And there was absolutely nothing snide about my remark, and I don't see why people are taking offense at it (apart from the obvious fact that this is the internet). I don't believe there's any such thing as useless information, especially within the context of a puzzle game. I'd much rather be working on a puzzle with a real-world counterpart than something made up like imaginary species of fish or matching socks. If it were a puzzle about, say, Japanese currency, I'd be excited to be learning something I didn't know before. (And it probably would've kept me from short-changing people in Tokyo!) But this is a game set in the US.

    I've been playing on the iPad, so I can't speak to alt-tabbing out. But I disagree that it's a "bad puzzle;" I think it's the more interesting kind of puzzle -- taking real information that you've just learned (instead of arbitrary rules presented to you and immediately forgotten), and then applying them.

    I like being presented with stuff I don't know or am unfamiliar with. But several times I've seen players complain about games for being "too American" -- here, with the Sam & Max games, and as far back as Day of the Tentacle and Monkey Island 2. And I'm saying I don't get that. When I see European or Asian stuff in a game, I think "exotic;" I don't get offended or frustrated.

    Where I think it's silly is when the complaint turns to one of "Ugly Americanism." In other words, treating the game as if it were a standardized test where "cultural bias" is forbidden, and any game that relies on US-specific cultural idioms is decried as if it were some kind of modern imperialism. Sometimes a monkey wrench is just a goofy pun, chopping down a cherry tree is an excuse for a time-travel puzzle, and people in Minnesota use American coinage. I know I wouldn't have minded if the puzzle used Canadian money, and I had to go look up what a loony was.


    * In fact, when I was an employee, one of the most appealing things about the TTG forums was that they allowed open discussion between developers and fans that you don't get from larger studios. One of the things that quickly ruined that was when posters stopped acting like people united over an interest in games and started behaving like "customers" who were making complaints about a "product." Maybe that's inevitable whenever the size of the audience grows past a certain point, but it's still a shame.

    Regardless, I don't in any way speak for Telltale, and it shouldn't be inferred that I do.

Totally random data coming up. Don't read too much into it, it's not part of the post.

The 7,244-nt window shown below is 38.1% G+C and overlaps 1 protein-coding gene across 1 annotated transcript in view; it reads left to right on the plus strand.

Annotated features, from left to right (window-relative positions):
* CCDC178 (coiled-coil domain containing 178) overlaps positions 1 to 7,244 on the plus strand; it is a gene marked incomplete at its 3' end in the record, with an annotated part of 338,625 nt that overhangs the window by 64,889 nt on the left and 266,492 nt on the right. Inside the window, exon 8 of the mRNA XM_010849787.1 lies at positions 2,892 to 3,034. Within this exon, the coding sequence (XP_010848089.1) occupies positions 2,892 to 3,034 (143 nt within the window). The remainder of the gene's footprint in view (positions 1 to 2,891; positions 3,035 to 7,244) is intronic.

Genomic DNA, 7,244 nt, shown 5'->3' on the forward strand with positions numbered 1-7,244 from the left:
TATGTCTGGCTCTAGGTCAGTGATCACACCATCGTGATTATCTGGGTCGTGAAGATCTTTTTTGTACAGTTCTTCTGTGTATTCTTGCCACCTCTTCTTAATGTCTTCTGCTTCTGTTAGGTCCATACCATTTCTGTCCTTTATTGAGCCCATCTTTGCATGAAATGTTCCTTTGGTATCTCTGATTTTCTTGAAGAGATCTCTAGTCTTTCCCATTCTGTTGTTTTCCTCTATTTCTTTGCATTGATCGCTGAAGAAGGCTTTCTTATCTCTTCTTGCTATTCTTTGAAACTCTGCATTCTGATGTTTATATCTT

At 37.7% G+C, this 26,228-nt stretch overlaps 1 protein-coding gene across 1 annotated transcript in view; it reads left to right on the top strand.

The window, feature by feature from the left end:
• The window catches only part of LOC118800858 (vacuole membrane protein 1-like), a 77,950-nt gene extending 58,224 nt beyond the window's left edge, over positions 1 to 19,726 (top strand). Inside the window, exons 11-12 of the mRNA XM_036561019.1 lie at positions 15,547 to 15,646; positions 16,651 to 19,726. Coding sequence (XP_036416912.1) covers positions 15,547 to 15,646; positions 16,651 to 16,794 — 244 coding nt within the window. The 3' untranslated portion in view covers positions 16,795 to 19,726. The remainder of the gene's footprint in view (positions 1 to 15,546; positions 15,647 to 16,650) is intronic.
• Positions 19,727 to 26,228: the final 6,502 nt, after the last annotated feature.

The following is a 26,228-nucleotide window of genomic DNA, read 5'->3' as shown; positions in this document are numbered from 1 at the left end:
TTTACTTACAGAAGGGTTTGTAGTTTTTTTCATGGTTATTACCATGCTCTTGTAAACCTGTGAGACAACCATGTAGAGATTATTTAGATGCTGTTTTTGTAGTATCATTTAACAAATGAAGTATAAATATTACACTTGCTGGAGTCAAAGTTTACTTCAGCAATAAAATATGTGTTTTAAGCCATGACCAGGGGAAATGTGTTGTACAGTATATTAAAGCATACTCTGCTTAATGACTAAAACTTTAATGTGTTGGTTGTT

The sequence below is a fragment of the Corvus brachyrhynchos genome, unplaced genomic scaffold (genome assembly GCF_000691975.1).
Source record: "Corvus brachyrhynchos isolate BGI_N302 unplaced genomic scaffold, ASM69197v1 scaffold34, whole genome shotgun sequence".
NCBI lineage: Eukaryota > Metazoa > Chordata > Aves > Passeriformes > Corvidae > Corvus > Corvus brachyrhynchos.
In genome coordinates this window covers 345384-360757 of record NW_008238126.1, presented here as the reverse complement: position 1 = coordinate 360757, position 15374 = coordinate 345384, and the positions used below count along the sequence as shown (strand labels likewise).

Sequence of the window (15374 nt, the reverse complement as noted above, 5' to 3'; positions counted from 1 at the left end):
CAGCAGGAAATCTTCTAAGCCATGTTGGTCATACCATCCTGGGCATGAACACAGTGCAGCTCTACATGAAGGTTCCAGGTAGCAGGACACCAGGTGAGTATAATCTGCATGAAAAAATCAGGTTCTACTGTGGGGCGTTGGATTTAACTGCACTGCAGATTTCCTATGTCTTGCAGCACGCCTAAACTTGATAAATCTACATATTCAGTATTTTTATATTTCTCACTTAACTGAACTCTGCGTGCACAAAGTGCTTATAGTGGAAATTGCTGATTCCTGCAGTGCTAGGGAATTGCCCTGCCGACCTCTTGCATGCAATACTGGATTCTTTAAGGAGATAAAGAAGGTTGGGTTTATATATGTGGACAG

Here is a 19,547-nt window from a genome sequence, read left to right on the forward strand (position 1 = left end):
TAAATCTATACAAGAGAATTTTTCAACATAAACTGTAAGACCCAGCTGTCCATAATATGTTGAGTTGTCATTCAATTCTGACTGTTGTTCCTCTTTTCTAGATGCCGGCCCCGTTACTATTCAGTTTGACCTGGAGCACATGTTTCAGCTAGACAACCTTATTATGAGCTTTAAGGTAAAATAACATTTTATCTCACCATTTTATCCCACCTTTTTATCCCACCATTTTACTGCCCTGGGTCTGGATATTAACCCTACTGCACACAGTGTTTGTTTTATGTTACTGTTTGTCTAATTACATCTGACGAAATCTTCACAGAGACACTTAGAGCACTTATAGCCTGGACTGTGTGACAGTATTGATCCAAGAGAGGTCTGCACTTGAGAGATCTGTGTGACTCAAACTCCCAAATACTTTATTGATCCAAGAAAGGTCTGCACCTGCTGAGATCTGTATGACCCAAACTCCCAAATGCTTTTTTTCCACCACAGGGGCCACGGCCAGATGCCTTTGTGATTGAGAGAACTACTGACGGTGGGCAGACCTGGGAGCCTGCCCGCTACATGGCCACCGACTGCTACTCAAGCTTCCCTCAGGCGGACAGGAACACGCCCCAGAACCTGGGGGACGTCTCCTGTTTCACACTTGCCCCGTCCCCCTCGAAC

• Chuck, the TTG logo by your name implies that you are a TTG employee, and your comment came over as somewhat snarky - mainly because of the "Maybe that's an American-centric attitude" comment. Putting the values on the coins wouldn't have turned it into a math puzzle, as the puzzle isn't a math puzzle at all. It's a puzzle about binary code. I still maintain that the requirement for country-specific outside knowledge is unfair, and can't be assumed. As I said before, if it was more of an ARG-type game which regularly got you to research things online, that would be okay. But PA has established itself as a game where the puzzles are self-contained, so therefore a puzzle about American currency, or traditional Japanese clothing, or one that required you to understand how to count in German is out of context, and therefore a bad puzzle.

  • @Chuck said: And there was absolutely nothing snide about my remark, and I don't see why people are taking offense at it (apart from the obvious fact that this is the internet).

    Always blame it on the internet ;) what has poor ol' internet ever done to you! (wait.. on second thought, I could think of a bazillion things it has done to everybody..)

    Let me give you an example why some people think your comment looks snarly: "Maybe that's an American-centric attitude too, though." this part of your post will place your opinion in quite a different context, it no longer tells the reader "I love to learn new things about other cultures!", but instead people will interpret your opinion as being judgmental e.g. "you non-Americans don't want to learn anything about our culture!".

    Being labeled as telltale team member, people will automatically assume your comment represents the opinion of telltale games (even though you've just explained you're not). Therefore they feel their complaints are being disregarded (and will turn into an angry mob).

    @Chuck said: But several times I've seen players complain about games for being "too American"

    Not me, no siree! I like the American appeal the games have, it makes perfect sense to have USD in Scoggings. It's not the currency that makes me frown, but the implementation of the puzzle (I would probably dislike this puzzle even more if it were with unlabeled rupees because that wouldn't even make sense story wise).

    Lets say I agree to disagree on this one (otherwise this will drag on and on and on and on), and hope telltale will learn from this lengthy topic while making puzzle agent 3 :)